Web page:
Increased fecal porphyrin excretions are observed most commonly in symptomatic patients with CEP, PCT, HCP, and VP. In quiescent phases, as well as prior to puberty, fecal porphyrin excretion may be within normal limits. Patients with AIP may have elevated fecal porphyrin levels during severe attacks. EPP and XLDPP patients may have elevated protoporphyrin levels, however, these disorders cannot be diagnosed by fecal analysis alone.

 

The workup of patients with a suspected porphyria is most effective when following a stepwise approach. See Porphyria (Acute) Testing Algorithm and Porphyria (Cutaneous) Testing Algorithm in Special Instructions or contact Mayo Medical Laboratories to discuss testing strategies.

Interpretation

Abnormal results are reported with a detailed interpretation that may include an overview of the results and their significance, a correlation to available clinical information provided with the specimen, differential diagnosis, recommendations for additional testing when indicated and available, and a phone number to reach one of the laboratory directors in case the referring physician has additional questions.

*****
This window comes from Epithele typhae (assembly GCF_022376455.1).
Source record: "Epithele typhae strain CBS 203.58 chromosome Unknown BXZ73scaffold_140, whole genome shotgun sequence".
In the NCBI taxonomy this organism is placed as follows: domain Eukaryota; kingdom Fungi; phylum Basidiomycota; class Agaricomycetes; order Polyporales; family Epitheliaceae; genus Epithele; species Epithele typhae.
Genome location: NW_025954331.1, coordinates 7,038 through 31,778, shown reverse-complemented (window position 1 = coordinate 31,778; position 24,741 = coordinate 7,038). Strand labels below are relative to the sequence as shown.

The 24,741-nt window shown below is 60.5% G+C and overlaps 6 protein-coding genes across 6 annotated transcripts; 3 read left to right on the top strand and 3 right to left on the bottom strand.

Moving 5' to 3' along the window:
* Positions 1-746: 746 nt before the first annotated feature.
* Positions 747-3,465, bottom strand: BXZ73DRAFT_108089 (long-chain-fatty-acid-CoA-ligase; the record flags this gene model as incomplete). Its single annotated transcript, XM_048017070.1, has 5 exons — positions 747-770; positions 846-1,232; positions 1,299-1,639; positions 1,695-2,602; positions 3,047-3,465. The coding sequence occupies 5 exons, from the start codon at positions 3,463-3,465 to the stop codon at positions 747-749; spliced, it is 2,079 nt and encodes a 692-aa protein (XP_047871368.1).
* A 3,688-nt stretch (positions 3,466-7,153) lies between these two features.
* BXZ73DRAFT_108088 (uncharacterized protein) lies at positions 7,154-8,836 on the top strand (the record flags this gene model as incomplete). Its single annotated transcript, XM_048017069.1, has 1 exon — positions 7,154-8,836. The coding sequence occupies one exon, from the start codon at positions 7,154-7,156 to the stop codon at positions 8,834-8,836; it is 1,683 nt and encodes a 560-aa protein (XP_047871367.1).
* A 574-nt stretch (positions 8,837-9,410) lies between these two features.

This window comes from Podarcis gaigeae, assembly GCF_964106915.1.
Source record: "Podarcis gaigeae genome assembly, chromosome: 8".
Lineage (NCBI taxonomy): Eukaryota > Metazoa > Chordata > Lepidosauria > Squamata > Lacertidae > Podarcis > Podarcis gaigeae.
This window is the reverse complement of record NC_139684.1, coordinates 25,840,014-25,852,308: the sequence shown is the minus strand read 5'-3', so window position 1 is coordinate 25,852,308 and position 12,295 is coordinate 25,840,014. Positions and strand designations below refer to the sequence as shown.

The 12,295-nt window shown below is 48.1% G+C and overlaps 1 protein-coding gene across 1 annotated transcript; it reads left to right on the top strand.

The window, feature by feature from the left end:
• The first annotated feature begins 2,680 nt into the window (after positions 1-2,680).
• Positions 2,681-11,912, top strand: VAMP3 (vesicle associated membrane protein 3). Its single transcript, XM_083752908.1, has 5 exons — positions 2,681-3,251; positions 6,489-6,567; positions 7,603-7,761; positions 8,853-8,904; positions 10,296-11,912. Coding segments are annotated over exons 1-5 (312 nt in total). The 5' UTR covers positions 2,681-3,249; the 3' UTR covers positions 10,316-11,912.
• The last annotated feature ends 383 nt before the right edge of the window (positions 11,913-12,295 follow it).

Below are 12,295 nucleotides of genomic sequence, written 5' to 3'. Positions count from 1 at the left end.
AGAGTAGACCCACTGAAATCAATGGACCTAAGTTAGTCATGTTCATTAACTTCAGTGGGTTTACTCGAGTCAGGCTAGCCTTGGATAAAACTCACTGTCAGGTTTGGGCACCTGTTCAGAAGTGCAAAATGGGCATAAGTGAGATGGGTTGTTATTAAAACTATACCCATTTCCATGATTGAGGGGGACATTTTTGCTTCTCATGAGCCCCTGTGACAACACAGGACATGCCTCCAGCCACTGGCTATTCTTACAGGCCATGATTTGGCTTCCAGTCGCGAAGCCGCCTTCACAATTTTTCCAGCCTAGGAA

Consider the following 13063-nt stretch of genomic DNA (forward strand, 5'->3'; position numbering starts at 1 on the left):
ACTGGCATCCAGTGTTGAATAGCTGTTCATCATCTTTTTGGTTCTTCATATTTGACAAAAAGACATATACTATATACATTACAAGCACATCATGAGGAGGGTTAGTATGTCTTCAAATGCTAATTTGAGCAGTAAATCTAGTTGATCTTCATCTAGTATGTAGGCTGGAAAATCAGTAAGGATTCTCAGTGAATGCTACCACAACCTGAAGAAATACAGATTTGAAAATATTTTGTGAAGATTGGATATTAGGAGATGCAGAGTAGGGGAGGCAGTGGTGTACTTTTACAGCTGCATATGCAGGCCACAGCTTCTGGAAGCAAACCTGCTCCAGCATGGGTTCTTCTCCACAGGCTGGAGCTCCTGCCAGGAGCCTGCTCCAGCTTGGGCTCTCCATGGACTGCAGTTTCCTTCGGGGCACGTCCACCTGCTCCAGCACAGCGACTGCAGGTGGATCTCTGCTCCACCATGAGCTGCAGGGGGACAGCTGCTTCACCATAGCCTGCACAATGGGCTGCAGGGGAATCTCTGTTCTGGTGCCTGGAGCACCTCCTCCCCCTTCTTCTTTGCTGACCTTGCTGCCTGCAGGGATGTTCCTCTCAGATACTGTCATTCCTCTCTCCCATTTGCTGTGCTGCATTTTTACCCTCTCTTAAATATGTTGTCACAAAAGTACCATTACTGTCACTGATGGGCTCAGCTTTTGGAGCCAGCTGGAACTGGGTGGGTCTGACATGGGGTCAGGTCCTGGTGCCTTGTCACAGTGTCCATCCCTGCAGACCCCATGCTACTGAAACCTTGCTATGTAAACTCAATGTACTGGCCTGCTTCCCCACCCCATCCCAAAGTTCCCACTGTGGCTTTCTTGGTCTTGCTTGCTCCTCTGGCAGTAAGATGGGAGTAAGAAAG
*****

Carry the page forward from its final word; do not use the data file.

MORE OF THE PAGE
Clinical Reference

1. Tortorelli S, Kloke KM, Raymond KM: Chapter 15: Disorders of porphyrin metabolism. In Biochemical and Molecular Basis of Pediatric Disease. Fourth edition. Edited by DJ Dietzen, MJ Bennett, ECC Wong. AACC Press, 2010, pp 307-324

2. Nuttall KL, Klee GG: Analytes of hemoglobin metabolism - porphyrins, iron, and bilirubin. In Tietz Textbook of Clinical Chemistry. Fifth edition. Edited by CA Burtis, ER Ashwood. Philadelphia, WB Saunders Company, 2001, pp 584-607

3. Anderson KE, Sassa S, Bishop DF, Desnick RJ: X-Linked sideroblastic anemia and the porphyrias. In Disorders of Heme Biosynthesis. Edited by D Valle, AL Beaudet, B Vogelstein, et al. New York: McGraw-Hill; 2014. Accessed June 27, 2016. Available at http://ommbid.mhmedical.com/content.aspx?bookid=971&Sectionid=62638866

Analytic Time

4 days (not reported on Saturday or Sunday)

Method Name

High-Performance Liquid Chromatography (HPLC)

Porphyrins are quantified by fluorescence.

Forms

New York Clients-Informed consent is required. Please document on the request form or electronic order that a copy is on file. An Informed Consent for Genetic Testing (T576) is available in Special Instructions.

Mayo Medical Laboratories | Genetics and Pharmacogenomics Catalog Additional Information:

mml-biochemical